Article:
Forty-four per cent of those questioned said they didn't believe the phone would interfere with the plane's instruments, but — perhaps more worryingly — 27 per cent said they couldn't cope without a switched-on phone and nine per cent said they couldn't turn off their phone as being uncontactable was unacceptable (we're assuming they weren't the brightest in the sample). § There's much debate about whether phones really can interfere with instrumentation, with the general feeling that the risk isn't worth taking and that as they generally won't work anyway it's not a big deal to ask flyers to turn them off. Some planes do have in-cabin coverage, but that only gets switched on above 10km to avoid interfering with ground networks.

Now you can quickly view your DomainKeys, DKIM, and SPF validitay, and SpamAssassin score in one place. Just send an email to any address @www.brandonchecketts.com. Then check here to see the results.

It’s taken a long time but today we bring the first installment in a series of posts highlighting VPN providers that take privacy seriously. Our first article focuses on anonymity and a later installment will highlight file-sharing aspects and possible limitations.

The Bluebox Security research team – Bluebox Labs – recently discovered a vulnerability in Android’s security model that allows a hacker to modify APK code without breaking an application’s cryptographic signature, to turn any legitimate application into a malicious Trojan, completely unnoticed by the app store, the phone, or the end user. The implications are huge! This vulnerability, around at least since the release of Android 1.6 (codename: “Donut” ), could affect any Android phone released in the last 4 years – or nearly 900 million devices– and depending on the type of application, a hacker can exploit the vulnerability for anything from data theft to creation of a mobile botnet.

Without the support of two major browsers and major websites most internet users are missing out on the security benefits of perfect forward secrecy. Without the protection of PFS, if an organisation were ever compelled — legally or otherwise — to turn over RSA private keys, all past communication over SSL is at risk. Perfect forward secrecy is no panacea, however; whilst it makes wholesale decryption of past SSL connections difficult, it does not protect against targeted attack on individual sessions. Whether or not PFS is used, SSL remains an important tool for web sites to use to secure data transmission across the internet to protect against (perhaps all but the most well-equipped) eavesdroppers.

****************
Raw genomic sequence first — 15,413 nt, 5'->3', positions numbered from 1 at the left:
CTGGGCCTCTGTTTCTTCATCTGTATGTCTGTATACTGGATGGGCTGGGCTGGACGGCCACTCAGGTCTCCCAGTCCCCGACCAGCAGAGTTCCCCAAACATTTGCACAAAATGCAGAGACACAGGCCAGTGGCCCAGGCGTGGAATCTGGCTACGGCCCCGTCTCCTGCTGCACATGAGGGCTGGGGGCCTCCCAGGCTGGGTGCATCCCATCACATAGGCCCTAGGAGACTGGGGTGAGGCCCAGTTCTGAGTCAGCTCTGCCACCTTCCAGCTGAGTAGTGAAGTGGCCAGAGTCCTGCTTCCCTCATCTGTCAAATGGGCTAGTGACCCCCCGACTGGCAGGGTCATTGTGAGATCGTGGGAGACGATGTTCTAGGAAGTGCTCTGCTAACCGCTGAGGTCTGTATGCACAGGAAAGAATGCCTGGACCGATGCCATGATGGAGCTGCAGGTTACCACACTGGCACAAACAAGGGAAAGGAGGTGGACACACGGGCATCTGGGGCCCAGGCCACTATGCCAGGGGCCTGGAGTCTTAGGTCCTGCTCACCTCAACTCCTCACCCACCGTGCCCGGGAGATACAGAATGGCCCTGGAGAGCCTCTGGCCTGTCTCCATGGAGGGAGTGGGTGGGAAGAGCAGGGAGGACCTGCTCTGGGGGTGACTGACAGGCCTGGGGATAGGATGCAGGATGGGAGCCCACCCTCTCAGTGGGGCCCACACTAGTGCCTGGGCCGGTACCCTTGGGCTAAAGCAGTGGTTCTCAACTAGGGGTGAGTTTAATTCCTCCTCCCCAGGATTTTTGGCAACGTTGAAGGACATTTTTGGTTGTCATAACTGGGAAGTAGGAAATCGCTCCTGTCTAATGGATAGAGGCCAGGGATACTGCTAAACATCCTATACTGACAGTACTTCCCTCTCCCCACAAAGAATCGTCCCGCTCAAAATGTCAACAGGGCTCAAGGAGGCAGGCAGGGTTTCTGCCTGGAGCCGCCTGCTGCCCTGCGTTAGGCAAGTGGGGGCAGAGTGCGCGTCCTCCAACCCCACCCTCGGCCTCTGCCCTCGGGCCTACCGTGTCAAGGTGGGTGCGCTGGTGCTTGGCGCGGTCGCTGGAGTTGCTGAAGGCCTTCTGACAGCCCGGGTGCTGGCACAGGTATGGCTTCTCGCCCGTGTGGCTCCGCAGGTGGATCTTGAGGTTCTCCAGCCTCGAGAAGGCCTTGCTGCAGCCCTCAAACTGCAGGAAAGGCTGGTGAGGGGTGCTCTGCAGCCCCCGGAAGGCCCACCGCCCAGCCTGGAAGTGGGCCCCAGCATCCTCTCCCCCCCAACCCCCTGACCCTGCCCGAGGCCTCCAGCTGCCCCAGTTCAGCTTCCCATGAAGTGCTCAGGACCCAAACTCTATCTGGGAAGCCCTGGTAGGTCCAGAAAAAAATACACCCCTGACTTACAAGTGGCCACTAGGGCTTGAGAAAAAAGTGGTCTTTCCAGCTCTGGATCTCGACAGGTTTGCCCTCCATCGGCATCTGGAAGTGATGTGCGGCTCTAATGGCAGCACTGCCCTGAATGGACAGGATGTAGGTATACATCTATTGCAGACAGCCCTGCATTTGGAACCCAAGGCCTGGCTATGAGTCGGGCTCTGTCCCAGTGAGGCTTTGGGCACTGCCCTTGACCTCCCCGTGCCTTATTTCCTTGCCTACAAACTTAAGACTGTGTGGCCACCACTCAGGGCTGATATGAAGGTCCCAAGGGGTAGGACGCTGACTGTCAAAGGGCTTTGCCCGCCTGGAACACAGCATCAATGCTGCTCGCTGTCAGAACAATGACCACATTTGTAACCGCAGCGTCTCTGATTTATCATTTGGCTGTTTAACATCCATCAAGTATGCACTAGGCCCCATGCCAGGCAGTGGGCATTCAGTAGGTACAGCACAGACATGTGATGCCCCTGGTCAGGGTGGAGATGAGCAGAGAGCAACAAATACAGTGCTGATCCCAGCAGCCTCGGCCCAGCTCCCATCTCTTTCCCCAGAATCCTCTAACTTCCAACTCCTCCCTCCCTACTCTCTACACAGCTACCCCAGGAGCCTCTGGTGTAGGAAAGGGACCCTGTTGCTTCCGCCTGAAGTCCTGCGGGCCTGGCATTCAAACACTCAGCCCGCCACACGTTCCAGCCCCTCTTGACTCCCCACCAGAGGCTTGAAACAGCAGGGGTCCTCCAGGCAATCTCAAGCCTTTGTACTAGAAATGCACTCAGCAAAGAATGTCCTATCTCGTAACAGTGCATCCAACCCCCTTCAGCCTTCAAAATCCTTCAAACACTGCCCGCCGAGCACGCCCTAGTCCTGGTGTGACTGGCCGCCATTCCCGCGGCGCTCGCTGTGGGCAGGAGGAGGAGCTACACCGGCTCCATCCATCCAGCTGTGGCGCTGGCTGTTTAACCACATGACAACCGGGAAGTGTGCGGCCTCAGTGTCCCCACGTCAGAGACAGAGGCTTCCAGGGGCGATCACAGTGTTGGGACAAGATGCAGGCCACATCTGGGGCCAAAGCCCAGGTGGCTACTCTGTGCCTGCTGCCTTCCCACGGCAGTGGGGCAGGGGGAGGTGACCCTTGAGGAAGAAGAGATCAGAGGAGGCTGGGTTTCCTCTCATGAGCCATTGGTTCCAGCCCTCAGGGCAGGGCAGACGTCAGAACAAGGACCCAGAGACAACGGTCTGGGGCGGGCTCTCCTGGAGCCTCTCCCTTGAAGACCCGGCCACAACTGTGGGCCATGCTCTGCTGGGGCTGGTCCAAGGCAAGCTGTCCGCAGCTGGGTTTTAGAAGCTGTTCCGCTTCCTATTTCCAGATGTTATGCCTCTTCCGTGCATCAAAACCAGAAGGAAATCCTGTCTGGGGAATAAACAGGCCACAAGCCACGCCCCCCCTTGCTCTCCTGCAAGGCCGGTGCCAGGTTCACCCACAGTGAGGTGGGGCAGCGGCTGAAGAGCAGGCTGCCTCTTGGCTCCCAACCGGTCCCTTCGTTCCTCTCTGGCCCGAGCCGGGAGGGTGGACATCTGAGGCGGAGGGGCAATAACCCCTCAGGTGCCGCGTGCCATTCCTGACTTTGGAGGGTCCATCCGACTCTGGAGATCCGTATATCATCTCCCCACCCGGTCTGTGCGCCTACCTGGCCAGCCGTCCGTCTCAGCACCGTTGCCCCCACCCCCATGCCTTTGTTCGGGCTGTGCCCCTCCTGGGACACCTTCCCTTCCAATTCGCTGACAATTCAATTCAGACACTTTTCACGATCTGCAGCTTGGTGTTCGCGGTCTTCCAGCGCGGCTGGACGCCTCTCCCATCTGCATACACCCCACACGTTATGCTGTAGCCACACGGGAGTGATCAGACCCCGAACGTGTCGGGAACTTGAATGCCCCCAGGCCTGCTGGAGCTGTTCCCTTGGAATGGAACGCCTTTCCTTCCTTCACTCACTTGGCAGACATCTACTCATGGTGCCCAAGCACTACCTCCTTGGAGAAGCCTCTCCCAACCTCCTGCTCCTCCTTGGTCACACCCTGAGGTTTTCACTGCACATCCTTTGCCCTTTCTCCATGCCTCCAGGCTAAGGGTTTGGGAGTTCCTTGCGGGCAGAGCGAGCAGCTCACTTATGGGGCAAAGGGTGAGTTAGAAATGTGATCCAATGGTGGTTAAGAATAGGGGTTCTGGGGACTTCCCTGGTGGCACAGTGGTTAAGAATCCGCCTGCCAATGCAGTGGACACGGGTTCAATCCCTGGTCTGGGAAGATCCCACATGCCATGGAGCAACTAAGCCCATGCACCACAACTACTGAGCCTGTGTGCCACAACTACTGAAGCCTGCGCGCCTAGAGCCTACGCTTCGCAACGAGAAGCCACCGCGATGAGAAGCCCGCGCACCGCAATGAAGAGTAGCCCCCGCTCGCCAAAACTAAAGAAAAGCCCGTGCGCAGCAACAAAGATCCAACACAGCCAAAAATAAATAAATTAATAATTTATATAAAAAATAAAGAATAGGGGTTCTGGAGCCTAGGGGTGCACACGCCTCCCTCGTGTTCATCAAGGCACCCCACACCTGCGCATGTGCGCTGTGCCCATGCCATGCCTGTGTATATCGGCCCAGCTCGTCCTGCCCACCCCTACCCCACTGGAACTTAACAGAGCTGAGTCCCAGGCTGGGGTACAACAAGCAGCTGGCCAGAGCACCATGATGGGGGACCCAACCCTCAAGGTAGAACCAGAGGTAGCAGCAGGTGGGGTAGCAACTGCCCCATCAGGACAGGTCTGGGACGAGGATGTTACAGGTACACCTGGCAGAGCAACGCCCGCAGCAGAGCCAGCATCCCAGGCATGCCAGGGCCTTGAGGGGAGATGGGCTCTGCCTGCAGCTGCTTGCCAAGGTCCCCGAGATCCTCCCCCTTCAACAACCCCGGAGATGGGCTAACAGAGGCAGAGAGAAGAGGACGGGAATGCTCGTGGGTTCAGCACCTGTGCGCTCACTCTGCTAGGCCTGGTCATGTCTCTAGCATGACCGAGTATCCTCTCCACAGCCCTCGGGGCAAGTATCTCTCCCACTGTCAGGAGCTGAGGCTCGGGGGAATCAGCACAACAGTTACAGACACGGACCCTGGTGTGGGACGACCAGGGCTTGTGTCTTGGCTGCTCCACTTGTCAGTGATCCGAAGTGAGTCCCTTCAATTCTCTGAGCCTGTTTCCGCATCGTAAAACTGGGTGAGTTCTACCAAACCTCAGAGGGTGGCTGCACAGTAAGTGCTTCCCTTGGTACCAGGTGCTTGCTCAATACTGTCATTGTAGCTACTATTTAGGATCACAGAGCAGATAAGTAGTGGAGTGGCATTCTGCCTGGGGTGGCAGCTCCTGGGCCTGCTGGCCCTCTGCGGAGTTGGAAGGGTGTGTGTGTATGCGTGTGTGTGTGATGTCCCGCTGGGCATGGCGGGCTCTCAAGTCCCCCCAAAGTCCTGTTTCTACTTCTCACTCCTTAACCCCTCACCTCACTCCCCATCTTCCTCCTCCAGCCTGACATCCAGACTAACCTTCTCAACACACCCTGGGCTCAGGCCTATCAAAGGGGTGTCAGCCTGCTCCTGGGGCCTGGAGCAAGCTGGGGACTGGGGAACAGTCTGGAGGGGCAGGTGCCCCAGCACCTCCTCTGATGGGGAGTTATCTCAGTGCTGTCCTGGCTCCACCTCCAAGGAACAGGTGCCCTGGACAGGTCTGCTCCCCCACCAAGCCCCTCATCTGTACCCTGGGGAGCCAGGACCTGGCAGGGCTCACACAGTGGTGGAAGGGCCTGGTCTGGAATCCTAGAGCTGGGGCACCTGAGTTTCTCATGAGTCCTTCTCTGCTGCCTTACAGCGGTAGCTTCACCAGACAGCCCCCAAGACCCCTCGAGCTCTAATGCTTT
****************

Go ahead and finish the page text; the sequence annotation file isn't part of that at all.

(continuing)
Spotify supports unicode usernames which we are a bit proud of (not many services allow you to have ☃, the unicode snowman, as a username). However, it has also been a reliable source of pain over the years. This is the story of one time when it bit us pretty badly and how we spent Easter dealing with it.

There’s a strong case to be made that as Facebook and Twitter have amassed such huge user bases we should take advantage of the fact that so many of their users are already logged in and just one click away from entering your app. I know that argument all too well, because I made it to my colleagues. We tried that experiment, and found that while there are some marginal improvements to login failure rate, they come with a price. Do you want to NASCAR-up your login page? Do you want to have your users’ login credentials stored in a third-party service? Do you want your brand closely associated with other brands, over which you have no control? Do you want to add additional confusion about login methods on your app? Is it worth it? Nope, it’s not to us.

The text below is now part of the official documentation of mitmproxy. It's a detailed description of mitmproxy's interception process, and is more or less the overview document I wish I had when I first started the project. I proceed by example, starting with the simplest unencrypted explicit proxying, and working up to the most complicated interaction - transparent proxying of SSL-protected traffic1 in the presence of SNI.

We already showed you how to build a Beautiful REST+JSON API, but how do you secure your API? At Stormpath we spent 18 months researching best practices, implementing them in the Stormpath API, and figuring out what works. Here’s our playbook on how to secure a REST API.

The vast majority of 3G and 4G USB modems handed out by mobile operators to their customers are manufactured by a handful of companies and run insecure software, according to two security researchers from Russia.

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